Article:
Many of these sufferers won’t ever reach the extreme state to fall under the traditional clinical diagnosis of eating disorders, even though they’re below a weight natural for their bodies, their lives are tormented by body weight concerns and their energies are devoted to staying slim. Their suffering and need for help usually go unrecognized and untreated. Sadly, they are invisible, marginalized and their problems are never taken seriously.

Thinness in our culture is seen as representing success, wealth, power, self-control and health. There are very few fat women depicted favorably in popular culture. Our society has come to see dieting and concerns over our figure as normal feminine behavior and it’s even supported and encouraged among girls, especially as they approach puberty and teen years — a time when it’s normal and healthy to gain up to 20-30% of body weight in fat as their bodies ready for menstruation and the ability to bear children. When boys start eating parents out of house and home, it’s considered a normal part of growing up. But when girls bodies hit growth spurts and they’re naturally driven to eat more, they are frowned upon. Growing girls are told their natural, normal appetites are “overeating” and they’re made to believe they have problem “issues” with food and must watch what they eat to avoid gaining weight.

Females are raised on media images of women 23% or more below what the average woman weighs, with unnaturally bony bodies lacking any fat or womanly curves. So when their own bodies begin to fill out normally, panic sets in. Research has repeatedly shown that parents become similarly concerned by the normal blossoming of their daughters.

With the “ideal” woman’s body so severely below what is normal, most women have come to hold unrealistic ideas of what women should weigh and look like. Weights of 140-150s are healthy for women of average heights, but 100 pounds has become the magic number many women live by. If they don’t weigh under 100 pounds they often don’t believe they have a problem.

Girls striving to attain unrealistic ideals are much more likely to be drawn into dieting behaviors. While dieting itself is believed by many clinicians to be a subclinical eating disorder, it is recognized as one of the primary physiological and psychological triggers for full-blown eating disorders. The causes of eating disorders are complex, with multiple psychological, sociological and physiological components, but dieting and the accompanying (normal responses to) hunger is often overlooked as a factor.

Many of the rituals characteristic of eating disorders are also indistinguishable from the “healthy” eating tips encouraged in our culture: counting and restricting caloric intakes, measuring or controlling portions, not eating certain kinds of foods, exercising religiously and watching their weight. Don’t be fooled. This is not normal eating or required for “health,” it is dieting.

Not surprisingly, many people see young girls with disordered eating as just being “health conscious” and “typical girls.” It may be inherent upon the fathers to intervene and not simply regard dieting as a “girl thing.”

Similarly, when disordered, restrained eating and/or over-exercise (a mere 30 minutes of moderate physical activity most days of the week has been shown to impart metabolic health) is present among older women and men, it is often viewed as “healthy” lifestyles. In a July 2006 Thomson Medstate Research Brief, nearly 80% of 12,000 American adults surveyed who were underweight considered their eating habits very healthy or somewhat healthy.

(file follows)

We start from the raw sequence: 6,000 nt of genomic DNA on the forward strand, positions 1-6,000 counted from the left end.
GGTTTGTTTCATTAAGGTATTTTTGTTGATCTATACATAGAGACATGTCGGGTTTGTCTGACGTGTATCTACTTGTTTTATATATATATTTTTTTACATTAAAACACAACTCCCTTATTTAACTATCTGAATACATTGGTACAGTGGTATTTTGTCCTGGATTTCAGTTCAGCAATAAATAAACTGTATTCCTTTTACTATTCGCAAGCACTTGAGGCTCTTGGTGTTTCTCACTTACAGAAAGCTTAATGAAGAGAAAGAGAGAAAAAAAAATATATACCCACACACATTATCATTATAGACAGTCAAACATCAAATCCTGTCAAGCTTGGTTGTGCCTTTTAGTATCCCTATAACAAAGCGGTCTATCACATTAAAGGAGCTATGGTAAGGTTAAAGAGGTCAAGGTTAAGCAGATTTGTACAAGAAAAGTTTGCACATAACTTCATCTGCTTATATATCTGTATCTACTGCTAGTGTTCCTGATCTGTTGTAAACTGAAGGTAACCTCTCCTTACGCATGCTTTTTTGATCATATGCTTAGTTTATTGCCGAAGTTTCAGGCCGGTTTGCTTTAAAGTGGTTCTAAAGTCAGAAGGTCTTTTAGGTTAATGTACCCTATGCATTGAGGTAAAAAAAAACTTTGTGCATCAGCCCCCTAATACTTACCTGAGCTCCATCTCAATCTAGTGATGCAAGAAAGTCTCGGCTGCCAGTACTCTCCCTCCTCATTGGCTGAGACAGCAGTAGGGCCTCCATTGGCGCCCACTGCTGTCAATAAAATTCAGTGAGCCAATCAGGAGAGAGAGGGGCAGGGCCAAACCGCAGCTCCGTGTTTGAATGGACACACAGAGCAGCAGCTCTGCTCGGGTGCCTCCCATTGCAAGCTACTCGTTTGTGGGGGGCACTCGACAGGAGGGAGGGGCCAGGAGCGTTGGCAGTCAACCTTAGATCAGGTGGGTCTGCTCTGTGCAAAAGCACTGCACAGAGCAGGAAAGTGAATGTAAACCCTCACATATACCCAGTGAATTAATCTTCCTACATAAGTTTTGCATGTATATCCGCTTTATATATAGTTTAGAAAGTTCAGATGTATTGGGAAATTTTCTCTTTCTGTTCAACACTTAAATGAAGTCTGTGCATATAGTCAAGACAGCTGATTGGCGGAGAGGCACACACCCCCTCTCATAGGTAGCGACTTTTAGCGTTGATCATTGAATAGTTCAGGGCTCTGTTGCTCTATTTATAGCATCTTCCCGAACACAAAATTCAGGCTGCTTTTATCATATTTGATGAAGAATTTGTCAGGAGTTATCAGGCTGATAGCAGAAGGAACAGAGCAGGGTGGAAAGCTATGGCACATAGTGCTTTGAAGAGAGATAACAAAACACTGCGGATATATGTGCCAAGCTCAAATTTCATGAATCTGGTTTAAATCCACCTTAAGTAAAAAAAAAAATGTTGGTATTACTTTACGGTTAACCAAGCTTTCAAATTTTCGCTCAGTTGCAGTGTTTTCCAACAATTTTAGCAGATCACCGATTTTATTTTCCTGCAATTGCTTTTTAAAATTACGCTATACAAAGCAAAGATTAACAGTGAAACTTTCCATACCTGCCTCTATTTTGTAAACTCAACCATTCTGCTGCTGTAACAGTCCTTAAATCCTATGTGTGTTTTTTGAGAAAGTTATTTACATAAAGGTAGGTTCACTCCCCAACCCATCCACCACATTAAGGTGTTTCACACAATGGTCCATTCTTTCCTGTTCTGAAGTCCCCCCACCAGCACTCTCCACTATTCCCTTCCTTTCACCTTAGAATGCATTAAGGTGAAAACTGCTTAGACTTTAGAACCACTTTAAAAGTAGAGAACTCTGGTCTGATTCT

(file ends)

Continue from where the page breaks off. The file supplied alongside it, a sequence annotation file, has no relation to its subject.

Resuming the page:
Increasingly recognized is disordered eating among people driven by what they believe is a pursuit of health. They may not be tormented by fears of becoming fat as much as fears over the perils in foods and ill-health. They want to eat only foods that are “good,” nutritious and pure, and continually restrict what they eat to eliminate foods they believe are unhealthy, such as meats, refined sugars, artificial ingredients or packaged foods. Surrounded by the food fears in the media and the messages of the health benefits of certain foods, much like anorectics, they seek an illusion of safety and control, said Dr. Steven Bratman, M.D., medical director of Prima Health and author of Orthorexia Nervosa: Overcoming the obsession with healthful eating (2000). After seeing increasingly more people in his practice with this, Dr. Bratman was the first to recognize it as an eating disorder and label it “orthorexia nervosa.”

“The quest for healthy food can become a disease in its own right, said Dr. Bratman. “Obsession with a healthy diet is an illness, an eating disorder.” Its sufferers develop an almost religious devotion to healthy eating, he said. When what you eat is based on its healthfulness, that isn’t healthy, he said. Many of the orthorexics he’s identified adopt unsound dietary beliefs and extreme dietary practices, such as believing they have food allergies, need to eat organic or microbiotic, and require supplements to remain healthy and youthful. While it does not yet have a specific category in the clinical definitions of eating disorders, orthorexia nervosa is increasingly being recognized among clinicians as being a similar problem and even developing into clinical anorexia nervosa.

“To be really healthy, we have to relax, live a little, flow with the movements of life, and not grasp frantically after a perfect diet,” said Dr. Bratman.

Perpetual dieting; the pursuit of “healthy” eating, “healthy” weights and “fit” bodies; and all the accompanying fears over food and fat; have become so mainstream, that eating disorders have not only soared over recent years, they are much more common than we dare admit.

©Sandy Szwarc 2006